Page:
• BCE graduates could play a major role in supporting robust compliance for device design and medical trial regulations, such as those put forth by the U.S. Food and Drug Administration or the U.S. Department of Agriculture.

  • In the health care and industry sectors, BCE graduates could apply machine learning-based approaches for drug design and diagnostic marker discovery.

  • By applying a data-centric approach to health care, BCE graduates could help shape the future of telemedicine.

  • With expertise in both biology and big data analytics, BCE graduates could advance understanding of how and why diseases spread, and how this spread can be controlled.

Prior to the BCE program launch, the Clark School’s Fischell Department of Bioengineering surveyed members of the department’s advisory board on the prospect of launching a biocomputational engineering program. On a scale of 1-5, with a “5” considered to be of highest demand, the advisory board rated job market demand for BCE graduates at 4.67, noting that biopharmaceutical and biomedical instrumentation industries in particular – as well as hospitals and insurance companies – would heavily recruit college graduates with a BCE skillset.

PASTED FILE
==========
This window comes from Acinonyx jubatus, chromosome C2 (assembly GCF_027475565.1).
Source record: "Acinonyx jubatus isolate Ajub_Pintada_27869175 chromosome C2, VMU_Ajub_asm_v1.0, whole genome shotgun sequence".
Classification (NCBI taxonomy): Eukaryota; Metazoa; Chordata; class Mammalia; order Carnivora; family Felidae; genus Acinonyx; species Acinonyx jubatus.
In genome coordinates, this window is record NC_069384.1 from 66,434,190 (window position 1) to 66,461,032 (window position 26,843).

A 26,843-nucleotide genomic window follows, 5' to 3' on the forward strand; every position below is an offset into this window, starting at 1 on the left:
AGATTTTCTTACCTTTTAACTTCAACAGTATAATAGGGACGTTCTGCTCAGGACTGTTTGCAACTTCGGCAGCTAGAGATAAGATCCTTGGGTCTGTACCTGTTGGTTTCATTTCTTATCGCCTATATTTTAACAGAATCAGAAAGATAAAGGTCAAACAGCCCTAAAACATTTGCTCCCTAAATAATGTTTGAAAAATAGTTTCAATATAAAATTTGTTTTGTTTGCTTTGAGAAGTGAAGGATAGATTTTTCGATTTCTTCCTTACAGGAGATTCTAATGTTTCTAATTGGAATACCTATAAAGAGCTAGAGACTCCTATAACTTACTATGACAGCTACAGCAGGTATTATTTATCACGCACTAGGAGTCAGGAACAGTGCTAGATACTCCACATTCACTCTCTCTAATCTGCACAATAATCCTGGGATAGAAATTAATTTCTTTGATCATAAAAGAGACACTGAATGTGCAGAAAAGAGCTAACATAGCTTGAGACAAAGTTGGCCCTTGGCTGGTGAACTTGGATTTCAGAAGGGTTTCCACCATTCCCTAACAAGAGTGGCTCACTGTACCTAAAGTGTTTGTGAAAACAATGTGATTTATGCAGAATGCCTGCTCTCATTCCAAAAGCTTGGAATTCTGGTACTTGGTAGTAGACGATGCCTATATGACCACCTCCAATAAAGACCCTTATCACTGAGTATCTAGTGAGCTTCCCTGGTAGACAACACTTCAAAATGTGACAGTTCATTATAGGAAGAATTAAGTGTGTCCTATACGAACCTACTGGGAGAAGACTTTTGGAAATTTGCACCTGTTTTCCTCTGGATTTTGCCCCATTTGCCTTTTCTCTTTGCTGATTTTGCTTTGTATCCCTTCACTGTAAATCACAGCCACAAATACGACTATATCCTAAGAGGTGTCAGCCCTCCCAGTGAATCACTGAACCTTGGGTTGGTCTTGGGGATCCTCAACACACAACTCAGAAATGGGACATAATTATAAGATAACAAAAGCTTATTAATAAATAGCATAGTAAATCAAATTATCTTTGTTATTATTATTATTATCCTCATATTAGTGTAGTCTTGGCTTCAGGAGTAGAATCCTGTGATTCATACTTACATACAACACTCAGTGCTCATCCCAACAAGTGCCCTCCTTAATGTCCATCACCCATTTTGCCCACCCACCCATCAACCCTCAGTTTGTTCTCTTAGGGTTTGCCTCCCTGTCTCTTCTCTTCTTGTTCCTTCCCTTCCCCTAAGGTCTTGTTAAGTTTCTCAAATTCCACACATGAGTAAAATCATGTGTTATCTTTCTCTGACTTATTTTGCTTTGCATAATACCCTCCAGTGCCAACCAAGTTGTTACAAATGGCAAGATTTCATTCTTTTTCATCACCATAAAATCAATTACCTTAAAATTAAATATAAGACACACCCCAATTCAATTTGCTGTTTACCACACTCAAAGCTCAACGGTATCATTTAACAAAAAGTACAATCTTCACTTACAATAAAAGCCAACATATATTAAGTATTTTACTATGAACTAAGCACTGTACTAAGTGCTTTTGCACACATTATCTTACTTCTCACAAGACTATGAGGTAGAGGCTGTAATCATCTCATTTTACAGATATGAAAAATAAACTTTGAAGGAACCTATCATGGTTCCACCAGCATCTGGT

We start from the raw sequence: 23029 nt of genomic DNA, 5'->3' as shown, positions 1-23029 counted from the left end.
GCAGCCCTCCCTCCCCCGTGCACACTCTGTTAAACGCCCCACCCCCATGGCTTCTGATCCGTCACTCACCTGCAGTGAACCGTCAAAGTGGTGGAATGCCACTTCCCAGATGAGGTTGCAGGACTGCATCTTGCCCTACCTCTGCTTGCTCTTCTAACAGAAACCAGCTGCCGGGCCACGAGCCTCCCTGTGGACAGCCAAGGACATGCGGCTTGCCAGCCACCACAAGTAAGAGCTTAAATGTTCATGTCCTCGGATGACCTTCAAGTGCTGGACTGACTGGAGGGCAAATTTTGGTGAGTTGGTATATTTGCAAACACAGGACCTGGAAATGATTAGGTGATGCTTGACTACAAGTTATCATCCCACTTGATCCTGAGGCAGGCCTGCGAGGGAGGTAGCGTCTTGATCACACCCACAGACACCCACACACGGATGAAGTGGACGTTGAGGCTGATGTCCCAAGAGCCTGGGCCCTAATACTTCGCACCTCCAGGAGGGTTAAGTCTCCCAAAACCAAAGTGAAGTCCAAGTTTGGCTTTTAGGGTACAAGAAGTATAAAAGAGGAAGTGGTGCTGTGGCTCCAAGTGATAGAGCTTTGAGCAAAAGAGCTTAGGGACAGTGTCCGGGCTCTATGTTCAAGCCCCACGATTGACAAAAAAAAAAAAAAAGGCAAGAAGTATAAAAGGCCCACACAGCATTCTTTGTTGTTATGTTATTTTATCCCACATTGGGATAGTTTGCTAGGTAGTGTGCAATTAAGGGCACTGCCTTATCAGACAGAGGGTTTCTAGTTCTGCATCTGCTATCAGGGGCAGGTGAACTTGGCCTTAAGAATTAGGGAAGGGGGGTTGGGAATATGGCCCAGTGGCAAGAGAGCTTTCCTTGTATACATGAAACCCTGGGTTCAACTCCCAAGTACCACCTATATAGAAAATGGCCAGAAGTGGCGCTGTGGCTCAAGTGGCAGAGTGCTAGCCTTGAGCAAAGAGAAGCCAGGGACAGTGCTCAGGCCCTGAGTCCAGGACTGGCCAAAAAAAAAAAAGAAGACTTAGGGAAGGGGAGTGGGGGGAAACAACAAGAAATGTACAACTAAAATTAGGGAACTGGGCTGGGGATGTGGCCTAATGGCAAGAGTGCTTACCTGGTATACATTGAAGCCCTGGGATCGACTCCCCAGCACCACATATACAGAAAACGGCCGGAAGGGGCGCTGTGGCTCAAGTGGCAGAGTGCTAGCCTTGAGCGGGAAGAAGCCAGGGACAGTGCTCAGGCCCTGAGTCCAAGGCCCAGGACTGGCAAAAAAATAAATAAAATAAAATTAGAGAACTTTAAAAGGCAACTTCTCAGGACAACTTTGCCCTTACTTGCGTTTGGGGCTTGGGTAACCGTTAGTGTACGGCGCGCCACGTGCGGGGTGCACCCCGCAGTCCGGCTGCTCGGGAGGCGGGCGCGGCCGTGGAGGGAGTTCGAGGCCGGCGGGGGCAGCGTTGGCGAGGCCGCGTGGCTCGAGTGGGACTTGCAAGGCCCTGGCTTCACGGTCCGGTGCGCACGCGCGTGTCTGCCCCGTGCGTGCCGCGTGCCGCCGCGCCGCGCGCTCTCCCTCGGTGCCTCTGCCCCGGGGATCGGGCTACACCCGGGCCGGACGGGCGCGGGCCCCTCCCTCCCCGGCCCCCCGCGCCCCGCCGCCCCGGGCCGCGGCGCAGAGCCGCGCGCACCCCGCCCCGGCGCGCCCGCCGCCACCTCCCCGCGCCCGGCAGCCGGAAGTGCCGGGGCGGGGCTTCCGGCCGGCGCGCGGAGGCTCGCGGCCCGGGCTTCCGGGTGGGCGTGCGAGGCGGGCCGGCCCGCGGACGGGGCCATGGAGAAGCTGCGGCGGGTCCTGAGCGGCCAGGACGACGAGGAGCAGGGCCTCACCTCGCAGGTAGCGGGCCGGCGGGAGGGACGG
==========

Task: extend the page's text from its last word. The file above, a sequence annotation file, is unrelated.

The UMD Provost’s Office also shared job outlook data provided by Emsi, with a focus on project trends in the field of bioinformatics across the Maryland, Virginia, and D.C. region. The analysis suggests that, in Maryland, bioinformatics jobs will increase from approximately 60,000 jobs to 70,000 jobs between 2018 and 2028, reflecting a 16% increase. The same analysis projected a 7% increase across the full national capital region, and a 16% increase nationwide over the same period. Even more, this analysis did not take into account the potential impact of Amazon’s second headquarters (Amazon HQ2) in Arlington, Virginia, for which construction is scheduled to be completed in 2023.

A versatile degree that fuels innovation in the medical field

BCE faculty member Lan Ma noted that graduates from the BCE program will have a unique opportunity to immediately impact human health. This is due to the fact that solutions for today’s most pressing health challenges – such as new therapies for neurodegenerative diseases and newly emerging infectious diseases, and rapid vaccine development – rely on computer modeling, bioinformatics, analysis of large and complex data sets, and many other important computational skills. 

“The development of contemporary and future technology in human biology and medicine has become increasingly computation-based,” Ma said. “As we emphasize precise and cost-effective solutions to health care problems ranging from disease diagnosis and treatment to drug discovery, quantitative methods from the disciplines of mathematics, computer science and engineering have shown great promise to provide the innovative resolution. The BCE curriculum highlights fundamental as well as specialized quantitative skills that would meet the fast-growing biocomputational demands in the medical and health care industries.”